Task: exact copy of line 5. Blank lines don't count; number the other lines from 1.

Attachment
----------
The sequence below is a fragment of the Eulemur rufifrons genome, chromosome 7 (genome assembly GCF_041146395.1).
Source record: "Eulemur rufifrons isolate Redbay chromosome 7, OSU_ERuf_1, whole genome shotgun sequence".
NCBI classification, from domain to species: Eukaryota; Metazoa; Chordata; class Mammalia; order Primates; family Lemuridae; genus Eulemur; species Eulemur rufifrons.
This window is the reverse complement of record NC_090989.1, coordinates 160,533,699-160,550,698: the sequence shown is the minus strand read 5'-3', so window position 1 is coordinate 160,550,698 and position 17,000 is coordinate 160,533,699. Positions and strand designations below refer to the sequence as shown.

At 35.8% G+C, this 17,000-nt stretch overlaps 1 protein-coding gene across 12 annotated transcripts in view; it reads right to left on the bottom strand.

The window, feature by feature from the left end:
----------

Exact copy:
At 35.8% G+C, this 17,000-nt stretch overlaps 1 protein-coding gene across 12 annotated transcripts in view; it reads right to left on the bottom strand.